Standing in the Way – Guildford Flames 2013/14

Welcome to the summer 2013 series of Standing in the Way. This summer we have switched up the format from previous years. Rather than just me waffling on, we’ve sought out some folks connected to the clubs the Bison will be facing and teaming those up with your usual BOTW style analysis. Might as well start with the champions…

 

Guidlford Flames

Home ice: Spectrum Ice Arena

Player/coach: Paul Dixon

2012/13 Final position: Champions (playoff finalists, EPL Cup winners)

Top scorer: David Longstaff 34 goals + 66 assists = 100 points

Ticket details: http://www.guildfordflames.com/tickets

 

David Wright – Flames Fan (@davidphw)

It is quite hard to know what to predict for everyone’s second-favourite EPL team apart from more of the same. Last season delivered a surprisingly comfortable first defence of the league title, following a rocky start to the season, and another win in the cup, followed by the traditional playoff faceplant in Coventry (despite the equally traditional and full-throated support of every neutral in the building…).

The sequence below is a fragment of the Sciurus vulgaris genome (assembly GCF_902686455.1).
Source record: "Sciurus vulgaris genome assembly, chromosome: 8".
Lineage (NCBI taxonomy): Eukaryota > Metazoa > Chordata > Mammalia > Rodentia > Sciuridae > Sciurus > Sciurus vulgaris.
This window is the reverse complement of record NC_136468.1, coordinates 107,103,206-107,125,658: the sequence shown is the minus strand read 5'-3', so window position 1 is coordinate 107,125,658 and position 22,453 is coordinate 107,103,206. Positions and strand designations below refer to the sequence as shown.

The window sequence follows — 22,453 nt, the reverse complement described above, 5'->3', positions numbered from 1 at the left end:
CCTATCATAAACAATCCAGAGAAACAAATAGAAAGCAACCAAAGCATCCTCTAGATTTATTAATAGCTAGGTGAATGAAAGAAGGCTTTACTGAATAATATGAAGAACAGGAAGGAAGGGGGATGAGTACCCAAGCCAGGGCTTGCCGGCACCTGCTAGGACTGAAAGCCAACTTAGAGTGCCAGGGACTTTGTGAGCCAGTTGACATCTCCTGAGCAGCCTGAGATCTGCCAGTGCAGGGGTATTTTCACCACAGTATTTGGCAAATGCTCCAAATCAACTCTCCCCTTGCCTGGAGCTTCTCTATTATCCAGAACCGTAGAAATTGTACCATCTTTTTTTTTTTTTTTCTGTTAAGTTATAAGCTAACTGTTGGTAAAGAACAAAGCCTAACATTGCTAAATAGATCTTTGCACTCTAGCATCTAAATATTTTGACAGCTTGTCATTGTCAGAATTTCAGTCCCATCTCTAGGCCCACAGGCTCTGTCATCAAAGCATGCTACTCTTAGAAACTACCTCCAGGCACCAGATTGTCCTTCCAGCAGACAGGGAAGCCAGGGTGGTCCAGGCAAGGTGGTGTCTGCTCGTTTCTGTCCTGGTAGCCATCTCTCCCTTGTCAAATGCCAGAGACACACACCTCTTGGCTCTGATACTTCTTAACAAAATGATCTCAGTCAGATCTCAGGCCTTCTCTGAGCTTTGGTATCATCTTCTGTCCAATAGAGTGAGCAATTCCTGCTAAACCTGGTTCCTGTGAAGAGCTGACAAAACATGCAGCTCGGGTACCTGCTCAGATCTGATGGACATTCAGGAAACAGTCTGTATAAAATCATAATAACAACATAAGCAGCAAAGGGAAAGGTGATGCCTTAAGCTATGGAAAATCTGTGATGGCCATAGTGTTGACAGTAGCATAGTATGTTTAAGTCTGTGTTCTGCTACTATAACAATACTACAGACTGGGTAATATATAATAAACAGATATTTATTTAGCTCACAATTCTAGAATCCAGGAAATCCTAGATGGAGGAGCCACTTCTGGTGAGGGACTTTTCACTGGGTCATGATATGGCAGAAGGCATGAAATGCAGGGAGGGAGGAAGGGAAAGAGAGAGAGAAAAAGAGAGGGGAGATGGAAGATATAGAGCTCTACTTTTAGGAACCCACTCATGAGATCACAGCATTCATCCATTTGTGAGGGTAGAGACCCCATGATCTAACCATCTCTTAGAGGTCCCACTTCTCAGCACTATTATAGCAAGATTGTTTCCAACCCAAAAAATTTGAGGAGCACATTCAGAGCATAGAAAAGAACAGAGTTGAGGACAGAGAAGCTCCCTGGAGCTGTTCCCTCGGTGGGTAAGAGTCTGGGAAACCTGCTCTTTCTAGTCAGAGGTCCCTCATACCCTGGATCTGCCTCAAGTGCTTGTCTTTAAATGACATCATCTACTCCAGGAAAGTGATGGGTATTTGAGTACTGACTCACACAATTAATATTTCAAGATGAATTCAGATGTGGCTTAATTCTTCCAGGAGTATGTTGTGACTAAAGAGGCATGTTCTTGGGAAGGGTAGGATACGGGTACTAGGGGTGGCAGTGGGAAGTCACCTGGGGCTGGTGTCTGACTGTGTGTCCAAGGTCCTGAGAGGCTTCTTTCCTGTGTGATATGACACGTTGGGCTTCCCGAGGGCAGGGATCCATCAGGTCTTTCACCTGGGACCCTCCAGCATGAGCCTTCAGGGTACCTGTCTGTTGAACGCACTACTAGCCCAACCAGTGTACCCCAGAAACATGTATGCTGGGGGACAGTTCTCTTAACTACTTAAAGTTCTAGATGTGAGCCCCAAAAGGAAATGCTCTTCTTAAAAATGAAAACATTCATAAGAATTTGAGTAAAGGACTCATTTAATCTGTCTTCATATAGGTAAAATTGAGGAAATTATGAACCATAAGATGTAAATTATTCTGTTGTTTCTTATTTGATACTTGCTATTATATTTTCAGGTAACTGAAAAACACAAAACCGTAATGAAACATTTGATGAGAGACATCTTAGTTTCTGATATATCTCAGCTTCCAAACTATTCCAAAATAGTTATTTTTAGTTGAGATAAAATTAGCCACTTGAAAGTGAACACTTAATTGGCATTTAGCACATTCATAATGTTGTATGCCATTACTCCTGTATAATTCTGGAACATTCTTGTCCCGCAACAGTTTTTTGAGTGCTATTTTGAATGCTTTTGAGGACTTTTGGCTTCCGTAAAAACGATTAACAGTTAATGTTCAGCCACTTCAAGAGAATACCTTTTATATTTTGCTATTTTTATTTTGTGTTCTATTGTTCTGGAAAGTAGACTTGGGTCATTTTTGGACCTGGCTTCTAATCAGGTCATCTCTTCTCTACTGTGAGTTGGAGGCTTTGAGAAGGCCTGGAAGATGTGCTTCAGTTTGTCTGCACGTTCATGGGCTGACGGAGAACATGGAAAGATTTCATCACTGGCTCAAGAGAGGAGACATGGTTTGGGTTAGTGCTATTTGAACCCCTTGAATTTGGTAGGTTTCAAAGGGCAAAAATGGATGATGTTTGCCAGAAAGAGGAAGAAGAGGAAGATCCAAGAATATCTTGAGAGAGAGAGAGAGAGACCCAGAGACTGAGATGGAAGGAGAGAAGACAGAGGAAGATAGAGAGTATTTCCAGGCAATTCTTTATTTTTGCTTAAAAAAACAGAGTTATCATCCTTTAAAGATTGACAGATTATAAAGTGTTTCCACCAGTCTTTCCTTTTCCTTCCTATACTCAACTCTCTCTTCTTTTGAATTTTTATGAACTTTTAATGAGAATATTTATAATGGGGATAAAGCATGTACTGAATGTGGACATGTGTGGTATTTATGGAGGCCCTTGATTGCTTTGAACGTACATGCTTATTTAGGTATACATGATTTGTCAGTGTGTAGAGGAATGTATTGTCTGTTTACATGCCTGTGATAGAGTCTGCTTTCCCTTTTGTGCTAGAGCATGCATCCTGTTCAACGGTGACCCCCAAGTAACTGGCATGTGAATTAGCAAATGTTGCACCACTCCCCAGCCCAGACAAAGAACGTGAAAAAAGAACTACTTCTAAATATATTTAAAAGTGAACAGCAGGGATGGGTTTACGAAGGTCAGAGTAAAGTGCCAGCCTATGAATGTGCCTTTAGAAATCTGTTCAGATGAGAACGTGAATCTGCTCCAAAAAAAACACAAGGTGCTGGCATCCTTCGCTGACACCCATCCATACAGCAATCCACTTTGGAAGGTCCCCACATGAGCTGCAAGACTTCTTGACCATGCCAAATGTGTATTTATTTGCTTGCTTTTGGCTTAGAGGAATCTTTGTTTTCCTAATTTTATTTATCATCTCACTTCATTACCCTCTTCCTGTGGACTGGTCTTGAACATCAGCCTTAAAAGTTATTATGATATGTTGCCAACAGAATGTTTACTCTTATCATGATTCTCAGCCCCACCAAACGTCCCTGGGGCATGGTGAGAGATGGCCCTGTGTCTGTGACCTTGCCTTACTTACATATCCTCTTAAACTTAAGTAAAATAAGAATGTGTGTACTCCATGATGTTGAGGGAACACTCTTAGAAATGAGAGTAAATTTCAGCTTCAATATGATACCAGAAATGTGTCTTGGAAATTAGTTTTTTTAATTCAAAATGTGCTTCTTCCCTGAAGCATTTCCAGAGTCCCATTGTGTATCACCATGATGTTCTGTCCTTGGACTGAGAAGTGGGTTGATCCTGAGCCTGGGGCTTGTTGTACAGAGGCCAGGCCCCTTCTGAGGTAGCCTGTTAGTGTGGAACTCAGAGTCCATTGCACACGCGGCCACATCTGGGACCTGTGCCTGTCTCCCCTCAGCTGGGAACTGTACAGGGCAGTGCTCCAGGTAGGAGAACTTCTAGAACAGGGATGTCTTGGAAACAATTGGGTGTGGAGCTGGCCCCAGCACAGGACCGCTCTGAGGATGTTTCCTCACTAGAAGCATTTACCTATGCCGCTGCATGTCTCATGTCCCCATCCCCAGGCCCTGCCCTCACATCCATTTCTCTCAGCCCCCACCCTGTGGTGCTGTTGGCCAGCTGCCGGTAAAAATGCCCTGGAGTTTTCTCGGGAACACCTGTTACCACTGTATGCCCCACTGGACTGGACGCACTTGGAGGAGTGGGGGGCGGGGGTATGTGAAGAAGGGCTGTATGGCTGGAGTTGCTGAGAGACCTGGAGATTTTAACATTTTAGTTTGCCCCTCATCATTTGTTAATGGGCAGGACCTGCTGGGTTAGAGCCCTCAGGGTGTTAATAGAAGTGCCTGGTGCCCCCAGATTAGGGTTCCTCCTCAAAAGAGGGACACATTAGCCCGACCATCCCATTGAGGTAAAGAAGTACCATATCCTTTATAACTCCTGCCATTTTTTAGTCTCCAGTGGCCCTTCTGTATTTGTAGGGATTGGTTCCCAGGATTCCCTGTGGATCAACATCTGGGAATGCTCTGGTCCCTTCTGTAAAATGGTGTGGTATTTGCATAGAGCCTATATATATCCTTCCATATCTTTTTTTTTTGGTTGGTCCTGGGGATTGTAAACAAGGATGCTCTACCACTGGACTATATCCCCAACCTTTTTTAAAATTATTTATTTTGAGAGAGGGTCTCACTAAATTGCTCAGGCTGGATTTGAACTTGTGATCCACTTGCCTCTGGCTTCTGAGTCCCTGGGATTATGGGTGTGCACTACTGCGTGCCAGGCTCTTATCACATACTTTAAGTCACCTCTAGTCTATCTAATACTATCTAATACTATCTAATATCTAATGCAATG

One of the main reasons for the Flames’ ongoing success in the league in particular is that in most offseasons the organisation has very low levels of player turnover. A player or two may choose leave or not have their contract renewed, but the squad remains stable. That certainly appears to maintain good chemistry and deliver effective performances on the ice. This summer has been no different in that regard, with the one significant departure having been that of veteran* Canadian forward Nathan Rempel. Remps had delivered almost a point a game last season, but that was well down on his usual level of performance. Head coach Paul Dixon felt it was time for a change in one of the four vital import slots and brought in Swedish forward Marcus Kristoffersson. This represents a clear statement that the Flames are determined to upgrade their scoring ability, he is a player of excellent pedigree, and impressed a lot of people in his one previous season in the EPL (with Manchester in 2010-11). The other major addition to the Flames’ roster was the return from Manchester of British forward Tom Duggan. Duggan is also a fine player and as really good British players are hard to come by he represents a very important signing.